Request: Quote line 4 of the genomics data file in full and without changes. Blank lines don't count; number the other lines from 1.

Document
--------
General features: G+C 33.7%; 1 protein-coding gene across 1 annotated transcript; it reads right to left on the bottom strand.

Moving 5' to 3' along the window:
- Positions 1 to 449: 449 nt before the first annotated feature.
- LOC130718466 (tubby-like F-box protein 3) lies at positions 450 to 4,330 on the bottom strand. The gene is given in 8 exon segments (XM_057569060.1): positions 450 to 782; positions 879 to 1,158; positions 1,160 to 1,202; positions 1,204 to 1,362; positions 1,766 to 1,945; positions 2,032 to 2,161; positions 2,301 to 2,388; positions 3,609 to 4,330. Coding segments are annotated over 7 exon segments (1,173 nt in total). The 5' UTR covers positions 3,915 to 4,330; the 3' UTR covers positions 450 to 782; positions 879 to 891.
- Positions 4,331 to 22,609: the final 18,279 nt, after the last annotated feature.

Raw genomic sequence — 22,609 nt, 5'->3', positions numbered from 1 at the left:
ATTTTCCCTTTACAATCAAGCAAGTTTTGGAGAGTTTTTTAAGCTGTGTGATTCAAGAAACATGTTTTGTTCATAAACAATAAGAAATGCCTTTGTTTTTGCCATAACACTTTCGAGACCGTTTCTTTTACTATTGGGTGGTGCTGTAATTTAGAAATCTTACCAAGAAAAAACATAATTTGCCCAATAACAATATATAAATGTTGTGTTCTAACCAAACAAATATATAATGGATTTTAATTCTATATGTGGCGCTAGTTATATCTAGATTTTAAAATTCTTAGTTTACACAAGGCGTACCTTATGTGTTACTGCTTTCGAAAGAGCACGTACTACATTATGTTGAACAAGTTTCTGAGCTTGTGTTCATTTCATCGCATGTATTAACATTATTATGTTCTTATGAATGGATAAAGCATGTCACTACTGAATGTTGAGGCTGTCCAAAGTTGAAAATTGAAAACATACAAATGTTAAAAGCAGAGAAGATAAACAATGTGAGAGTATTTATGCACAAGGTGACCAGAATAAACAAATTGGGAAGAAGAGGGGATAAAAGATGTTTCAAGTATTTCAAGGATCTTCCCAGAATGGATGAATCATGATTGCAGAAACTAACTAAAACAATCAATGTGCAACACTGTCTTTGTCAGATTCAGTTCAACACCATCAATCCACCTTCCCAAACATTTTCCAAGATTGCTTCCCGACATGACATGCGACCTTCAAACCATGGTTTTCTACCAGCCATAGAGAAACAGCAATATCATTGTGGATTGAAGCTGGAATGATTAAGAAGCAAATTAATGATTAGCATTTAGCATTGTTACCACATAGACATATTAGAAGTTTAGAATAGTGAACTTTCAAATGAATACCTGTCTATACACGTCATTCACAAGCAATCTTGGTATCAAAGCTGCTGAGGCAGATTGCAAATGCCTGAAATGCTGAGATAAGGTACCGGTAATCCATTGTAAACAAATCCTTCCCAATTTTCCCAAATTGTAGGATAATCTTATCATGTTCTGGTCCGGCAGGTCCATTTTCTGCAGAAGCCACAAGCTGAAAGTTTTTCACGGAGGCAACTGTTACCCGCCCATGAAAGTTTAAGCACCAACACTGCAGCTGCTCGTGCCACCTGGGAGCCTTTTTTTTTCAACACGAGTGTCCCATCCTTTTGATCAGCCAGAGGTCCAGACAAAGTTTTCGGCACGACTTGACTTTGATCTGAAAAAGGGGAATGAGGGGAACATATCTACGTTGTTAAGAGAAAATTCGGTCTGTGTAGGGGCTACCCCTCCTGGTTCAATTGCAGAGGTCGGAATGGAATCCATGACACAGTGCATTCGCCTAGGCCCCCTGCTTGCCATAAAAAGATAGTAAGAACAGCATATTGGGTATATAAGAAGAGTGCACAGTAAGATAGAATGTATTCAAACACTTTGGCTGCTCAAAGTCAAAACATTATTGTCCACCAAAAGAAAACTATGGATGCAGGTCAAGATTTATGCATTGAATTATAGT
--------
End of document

- LOC130718466 (tubby-like F-box protein 3) lies at positions 450 to 4,330 on the bottom strand. The gene is given in 8 exon segments (XM_057569060.1): positions 450 to 782; positions 879 to 1,158; positions 1,160 to 1,202; positions 1,204 to 1,362; positions 1,766 to 1,945; positions 2,032 to 2,161; positions 2,301 to 2,388; positions 3,609 to 4,330. Coding segments are annotated over 7 exon segments (1,173 nt in total). The 5' UTR covers positions 3,915 to 4,330; the 3' UTR covers positions 450 to 782; positions 879 to 891.